Today our topic is How to Spec a Reefer Trailer for Hauling Produce, and it is part of our video series on How to Buy the Best Refrigerated Trailer.
If you’re buying a trailer for hauling produce, you’re also considering your airflow and floor options to keep your product fresh. In this article, we’ll review options for:
Read: “How to Buy the Best Reefer Trailer”
- Trailer Refrigeration Units
- And the Advantages of Flat Floor or Duct Floor
Trailer Refrigeration Units.
The standard refrigeration temperature for hauling produce is about 36 degrees. We’re recommending the C600 from Thermo King and the X4 7300 from Carrier.
Check out our Thermo King and Carrier models.
Two Options for Continuous Airflow in your Reefer Produce Trailer include:
- Fresh Air Option: There’s a fresh air option with the reefer unit that will allow airflow to go through the unit and hit the back doors, where it will exit through the rear vent door.
- Front Vent Door: Consider a Front Vent Door (if you don’t have the fresh air option) to allow for airflow.
* Two product types that you want constant airflow for requirements are watermelon and potatoes. You don’t need the reefer unit as much, and the airflow will take care of that product.
Floor Type Options
What type of floor do you need to haul produce in your reefer trailer?
To answer that question, you’ll need to know:
- What type of product are you hauling?
- Understand the pros and cons of each type of floor, flat floor, or duct floor.
Duct Floor Option:
This 1 1/2 inch deep aluminum duct floor will allow airflow to travel through the ducts and allow boxed floor loading or palletized loading.
Comes standard on reefer trailers. 90% of owners use a duct floor.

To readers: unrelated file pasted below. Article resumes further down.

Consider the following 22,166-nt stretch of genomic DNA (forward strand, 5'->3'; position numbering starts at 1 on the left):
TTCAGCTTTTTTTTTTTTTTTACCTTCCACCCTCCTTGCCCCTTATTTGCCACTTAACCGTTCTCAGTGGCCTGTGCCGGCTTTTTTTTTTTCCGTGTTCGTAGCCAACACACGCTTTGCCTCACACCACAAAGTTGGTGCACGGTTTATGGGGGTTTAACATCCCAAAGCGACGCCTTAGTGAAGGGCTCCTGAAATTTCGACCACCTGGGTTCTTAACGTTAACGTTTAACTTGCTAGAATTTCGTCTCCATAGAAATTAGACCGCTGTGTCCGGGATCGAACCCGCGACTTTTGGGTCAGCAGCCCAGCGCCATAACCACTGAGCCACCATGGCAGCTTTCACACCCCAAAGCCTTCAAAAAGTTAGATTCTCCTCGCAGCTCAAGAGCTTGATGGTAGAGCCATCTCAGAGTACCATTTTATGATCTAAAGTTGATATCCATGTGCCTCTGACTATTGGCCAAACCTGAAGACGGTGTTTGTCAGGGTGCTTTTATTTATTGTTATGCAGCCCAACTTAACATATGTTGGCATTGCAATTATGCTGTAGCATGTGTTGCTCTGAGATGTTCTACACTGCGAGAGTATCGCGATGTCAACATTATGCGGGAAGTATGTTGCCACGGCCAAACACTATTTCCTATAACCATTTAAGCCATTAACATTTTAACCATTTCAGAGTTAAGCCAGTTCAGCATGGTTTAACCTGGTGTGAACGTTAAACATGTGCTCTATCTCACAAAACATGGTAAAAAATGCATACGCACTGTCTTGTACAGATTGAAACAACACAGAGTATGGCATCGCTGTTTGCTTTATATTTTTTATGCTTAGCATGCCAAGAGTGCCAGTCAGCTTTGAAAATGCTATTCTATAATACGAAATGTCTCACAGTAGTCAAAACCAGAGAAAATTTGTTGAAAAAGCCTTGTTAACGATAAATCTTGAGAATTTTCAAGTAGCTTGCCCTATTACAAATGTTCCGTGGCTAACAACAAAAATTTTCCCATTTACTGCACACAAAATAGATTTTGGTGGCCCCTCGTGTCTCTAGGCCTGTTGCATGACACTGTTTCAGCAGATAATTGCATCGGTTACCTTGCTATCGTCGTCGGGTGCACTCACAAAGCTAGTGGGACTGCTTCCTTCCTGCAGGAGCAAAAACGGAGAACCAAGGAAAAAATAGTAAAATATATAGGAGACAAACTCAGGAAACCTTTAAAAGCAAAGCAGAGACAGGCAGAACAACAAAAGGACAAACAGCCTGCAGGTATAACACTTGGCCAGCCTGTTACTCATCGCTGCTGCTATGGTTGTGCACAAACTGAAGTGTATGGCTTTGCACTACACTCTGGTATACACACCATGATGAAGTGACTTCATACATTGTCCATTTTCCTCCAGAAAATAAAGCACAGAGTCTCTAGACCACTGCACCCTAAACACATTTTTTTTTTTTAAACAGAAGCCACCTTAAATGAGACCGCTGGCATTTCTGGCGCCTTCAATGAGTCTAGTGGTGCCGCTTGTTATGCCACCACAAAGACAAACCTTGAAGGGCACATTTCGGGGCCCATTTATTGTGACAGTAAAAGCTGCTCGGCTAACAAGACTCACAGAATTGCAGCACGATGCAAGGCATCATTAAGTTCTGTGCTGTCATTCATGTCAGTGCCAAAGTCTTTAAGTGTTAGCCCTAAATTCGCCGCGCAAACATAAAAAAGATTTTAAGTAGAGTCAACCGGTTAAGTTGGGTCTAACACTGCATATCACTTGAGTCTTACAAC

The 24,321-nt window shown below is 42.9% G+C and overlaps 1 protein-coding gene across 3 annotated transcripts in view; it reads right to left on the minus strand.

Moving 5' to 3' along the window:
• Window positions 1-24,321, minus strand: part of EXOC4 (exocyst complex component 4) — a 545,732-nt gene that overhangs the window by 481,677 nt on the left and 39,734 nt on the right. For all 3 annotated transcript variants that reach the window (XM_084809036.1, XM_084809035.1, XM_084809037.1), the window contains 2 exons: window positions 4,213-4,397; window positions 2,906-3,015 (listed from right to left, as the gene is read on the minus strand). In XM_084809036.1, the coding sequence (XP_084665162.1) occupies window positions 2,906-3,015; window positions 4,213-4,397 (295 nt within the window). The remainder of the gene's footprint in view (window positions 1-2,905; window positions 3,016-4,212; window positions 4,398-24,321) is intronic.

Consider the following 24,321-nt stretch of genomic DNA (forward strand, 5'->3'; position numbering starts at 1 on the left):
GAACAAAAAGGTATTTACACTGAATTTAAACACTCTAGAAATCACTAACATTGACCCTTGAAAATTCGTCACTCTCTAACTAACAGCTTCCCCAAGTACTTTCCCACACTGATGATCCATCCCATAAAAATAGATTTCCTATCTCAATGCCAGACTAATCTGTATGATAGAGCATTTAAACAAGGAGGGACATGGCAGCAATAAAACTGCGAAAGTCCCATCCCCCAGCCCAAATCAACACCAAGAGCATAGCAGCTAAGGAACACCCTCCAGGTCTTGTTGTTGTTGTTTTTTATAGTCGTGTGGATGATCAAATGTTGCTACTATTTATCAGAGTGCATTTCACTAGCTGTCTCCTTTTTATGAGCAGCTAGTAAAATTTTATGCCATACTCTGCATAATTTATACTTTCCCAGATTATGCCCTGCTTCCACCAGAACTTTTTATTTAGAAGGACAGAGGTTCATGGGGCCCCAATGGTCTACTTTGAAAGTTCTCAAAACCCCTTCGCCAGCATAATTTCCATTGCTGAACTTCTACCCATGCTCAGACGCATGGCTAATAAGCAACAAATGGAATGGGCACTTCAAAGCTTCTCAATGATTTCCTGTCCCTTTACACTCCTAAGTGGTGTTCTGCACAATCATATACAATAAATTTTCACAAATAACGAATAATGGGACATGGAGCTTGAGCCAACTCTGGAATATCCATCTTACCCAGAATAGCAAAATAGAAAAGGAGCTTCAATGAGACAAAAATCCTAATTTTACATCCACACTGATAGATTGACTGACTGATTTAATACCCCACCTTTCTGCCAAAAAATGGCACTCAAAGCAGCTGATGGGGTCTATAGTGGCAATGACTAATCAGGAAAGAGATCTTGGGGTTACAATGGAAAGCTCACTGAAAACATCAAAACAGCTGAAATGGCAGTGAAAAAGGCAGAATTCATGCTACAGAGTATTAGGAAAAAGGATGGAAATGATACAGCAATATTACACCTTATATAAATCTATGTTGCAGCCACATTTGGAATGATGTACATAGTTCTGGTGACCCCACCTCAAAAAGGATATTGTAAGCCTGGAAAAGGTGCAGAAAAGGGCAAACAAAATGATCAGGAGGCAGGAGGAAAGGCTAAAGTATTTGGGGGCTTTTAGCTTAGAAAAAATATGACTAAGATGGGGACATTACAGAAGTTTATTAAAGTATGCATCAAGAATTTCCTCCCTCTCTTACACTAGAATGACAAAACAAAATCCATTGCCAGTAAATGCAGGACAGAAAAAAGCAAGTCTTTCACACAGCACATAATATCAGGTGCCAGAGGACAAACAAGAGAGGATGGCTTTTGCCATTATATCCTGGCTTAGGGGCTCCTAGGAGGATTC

Example: Meat or yogurt is a boxed product that goes right on the floor on a slip sheet. The duct floor allows air to flow through the grooves in the floor under the product without needing the product to be elevated on a pallet.
- Improved airflow.
- It does not require palletized product.
- Lighter weight than the flat floor.
- Cleaning is more difficult than a flat floor.
- Some pallet jacks have small wheels that could get caught in the duct floor.
Flat Floor Option:
Flat floors will typically require you to palletize your product so the air can flow through the pallet. The flat floor is easier to clean out. It is stronger, and it allows your product carts to move around easier without getting stuck in the duck floors.
But It is heavier, and it will cost more than a duct floor.
- Easier Clean Out.
- Stronger: Added aluminum in the stress areas. The floor planks are heavier and stronger.
- Smooth Cart Operation. Allows your product carts to move around more easily without getting stuck in the duct floors.
- Heavier: Adds approx. 539lbs. to the weight of the trailer.
- Costs More: Approx. $1000 more than duct floors.
- Typically requires you to palletize your product so the air can flow through the pallet.
* Product sits on top of the pallet 3 ½ “off the ground. The air flows through the ceiling and hits the back doors. The evaporator sits 12″-18” off the ground at the front of the trailer. It pulls air back through the pallets, keeping the product throughout the trailer at the desired temperature.
If you’d like more information on High Cube Trailer designs, give us a call or click the link below.
Read more in this series, How to Buy the Best Reefer Trailer.
- How to Buy the Best Reefer Trailer
- Spec’ing a High Cube Trailer
- Deep Frozen – Spec’s and Options
- Spec’ing a Reefer Trailer for Hauling Produce
- Standard Reefer Trailer Spec’s
Options and Upgrades to a Standard Reefer Trailer.
- Insulation, Lights, and Stainless Steel Options
- Wearband, Securement, and Side Panel Options
- Tires, Wheels, Suspension and Brake Options
- Heavy Haul Specs
- Lightweight Savings
Multi-Temp Design Strategies and Perspectives for Single Temp Operators.
- Temperature Ranges and Zones in a Multi-Temp
- Heat Evaporator – Placement and Airflow
- Multi-Temp Remote Control and Shore Power
- Dimensions of a Multi-Temp Trailer
- Driver Safety For Multi-Temp Operations
- Interior and Exterior Lighting
- Bulkheads and Dividers
- Product Safety Features
- Backhaul Restrictions